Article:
“Every twenty-three Springs for twenty-three days,” intones self-proclaimed police psychic Jezelle Gay Hartman (Patricia Belcher) “the creature comes looking for things—human things—to eat. What he eats, he becomes. It is what keeps him alive.”
This odious pronouncement comes toward the middle of MGM/UA’s horrifying JEEPERS CREEPERS, and is delivered to a pair of frightened teens, Trish Jenner (Philips) and her brother, Darry (Long.) The two young people have taken refuge in a police station after being stalked by the creature, a winged, two-legged monstrosity called The Creeper (Breck,) who is apparently planning to lay out Darry’s eyes on his next hors d’oeuvres tray.
On their way home from college in Florida, Darry and Trish were unfortunate enough to stumble on The Creeper’s hideout: an abandoned church decorated from wall to ceiling with preserved corpses—most of them bearing crude rawhide stitches where their vital organs were sucked out. Trying to elude The Creeper turns out to be impossible. When he is not pursuing Trish and Darry in his armored, rusted truck, he is flying above them on giant bat’s wings. Eliminating him is just as hopeless a task, as he proves to be indestructible. He is shot by a character known as The Cat Lady, (Brennan) and run over four—count ’em, four—times by Trish. After each encounter The Creeper bounces back, meaner and stronger than ever.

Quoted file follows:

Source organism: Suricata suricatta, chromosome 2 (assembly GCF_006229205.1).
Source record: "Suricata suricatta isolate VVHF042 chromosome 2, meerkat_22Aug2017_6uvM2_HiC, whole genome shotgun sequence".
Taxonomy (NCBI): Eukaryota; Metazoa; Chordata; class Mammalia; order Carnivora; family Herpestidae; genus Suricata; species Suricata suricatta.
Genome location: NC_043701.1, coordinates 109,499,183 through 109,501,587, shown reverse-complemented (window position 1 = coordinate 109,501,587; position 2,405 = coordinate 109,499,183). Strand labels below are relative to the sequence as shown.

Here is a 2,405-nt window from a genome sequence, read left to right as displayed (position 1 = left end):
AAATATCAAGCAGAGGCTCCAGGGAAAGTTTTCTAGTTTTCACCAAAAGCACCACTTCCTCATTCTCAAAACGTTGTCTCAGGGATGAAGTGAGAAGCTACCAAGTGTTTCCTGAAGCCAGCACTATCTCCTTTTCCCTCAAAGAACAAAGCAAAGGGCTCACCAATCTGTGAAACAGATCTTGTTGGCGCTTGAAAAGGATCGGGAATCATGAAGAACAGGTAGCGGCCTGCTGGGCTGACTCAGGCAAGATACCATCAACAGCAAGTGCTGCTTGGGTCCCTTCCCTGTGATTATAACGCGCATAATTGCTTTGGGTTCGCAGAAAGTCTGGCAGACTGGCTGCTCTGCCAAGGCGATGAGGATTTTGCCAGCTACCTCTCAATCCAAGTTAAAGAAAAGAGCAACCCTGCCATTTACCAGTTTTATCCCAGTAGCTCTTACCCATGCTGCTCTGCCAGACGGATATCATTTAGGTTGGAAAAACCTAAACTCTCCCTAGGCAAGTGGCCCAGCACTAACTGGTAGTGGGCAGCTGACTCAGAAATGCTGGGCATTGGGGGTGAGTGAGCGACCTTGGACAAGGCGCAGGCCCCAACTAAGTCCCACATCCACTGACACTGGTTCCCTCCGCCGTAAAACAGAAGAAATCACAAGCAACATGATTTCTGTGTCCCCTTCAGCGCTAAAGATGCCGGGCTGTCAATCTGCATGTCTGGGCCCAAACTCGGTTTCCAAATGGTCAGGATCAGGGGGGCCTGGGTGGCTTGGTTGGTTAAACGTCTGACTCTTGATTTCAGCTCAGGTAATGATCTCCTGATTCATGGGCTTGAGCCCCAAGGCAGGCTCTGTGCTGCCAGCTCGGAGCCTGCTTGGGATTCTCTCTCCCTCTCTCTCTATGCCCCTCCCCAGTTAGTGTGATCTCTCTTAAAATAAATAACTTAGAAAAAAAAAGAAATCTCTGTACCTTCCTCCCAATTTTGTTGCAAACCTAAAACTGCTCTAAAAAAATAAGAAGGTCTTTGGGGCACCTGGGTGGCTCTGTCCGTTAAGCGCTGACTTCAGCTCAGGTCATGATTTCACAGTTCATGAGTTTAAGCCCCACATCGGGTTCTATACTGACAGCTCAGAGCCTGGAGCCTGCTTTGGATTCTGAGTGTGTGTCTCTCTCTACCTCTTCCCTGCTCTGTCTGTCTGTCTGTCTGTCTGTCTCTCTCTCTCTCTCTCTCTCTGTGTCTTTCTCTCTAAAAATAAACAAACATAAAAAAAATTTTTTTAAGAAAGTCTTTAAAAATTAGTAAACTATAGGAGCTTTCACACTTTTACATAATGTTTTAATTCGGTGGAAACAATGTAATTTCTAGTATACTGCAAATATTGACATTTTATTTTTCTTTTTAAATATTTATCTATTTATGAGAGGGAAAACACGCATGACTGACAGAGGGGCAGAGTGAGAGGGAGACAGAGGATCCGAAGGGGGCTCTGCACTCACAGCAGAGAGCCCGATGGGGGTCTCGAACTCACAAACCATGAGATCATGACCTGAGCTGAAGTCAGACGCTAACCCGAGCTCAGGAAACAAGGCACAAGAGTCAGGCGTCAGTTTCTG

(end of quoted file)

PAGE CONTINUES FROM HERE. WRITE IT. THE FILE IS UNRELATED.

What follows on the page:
JEEPERS CREEPERS at first seems like a NIGHTMARE ON ELM STREET rip-off, complete with a hideous, seemingly invulnerable villain. Where it differs is that there is a deadly seriousness to the film, without so much as a hint of Freddy Kruger humor to relieve the considerable anxiety that always seems to be hanging in mid-air. The writer/director, Victor Salva (POWDER, NATURE OF THE BEAST, CLOWNHOUSE), has created his own nightmare, a film that in its brutality, suspense, and gut-wrenching horror—there is a particularly revolting scene involving The Creeper, a severed head, and what might be euphemistically described as a tongue sandwich —is very difficult to shake off.
JEEPERS CREEPERS (the title comes from the 1938 Johnny Mercer song, which, when played on a car radio or an old phonograph, is a prelude to a creature attack ) is not without some unfilled plot holes. It is somewhat difficult to figure out why The Creeper has this obsessive need to stay alive. And just exactly what is The Creeper? Is he a man, a winged demon, a spirit, a shapeshifter? It’s never fully explained. Characters such as The Cat Lady and Jezelle appear and disappear all too quickly; perhaps their only reason for being around is to provide increasingly bizarre encounters with The Creeper. And these encounters are bizarre—and frightening.
The acting is generally of a superior nature. Gina Philips (LIVING OUT LOUD, TELLING YOU) plays Trish as an intelligent and strong young woman, much stronger, emotionally, than her brother. Mercifully, she lets out not even one of those dreadful “fear screams” usually heard in films like these. Justin Long (he played the brainy kid who came to Sigourney Weaver’s and Tim Allen’s rescue in GALAXY QUEST) is particularly good. Struck dumb after witnessing The Creeper’s unique wall decorations, he manages to find his voice and squeak out to his sister, “I’m scared, Trish. I’m really scared.”
We can believe him, because at that point, so are we.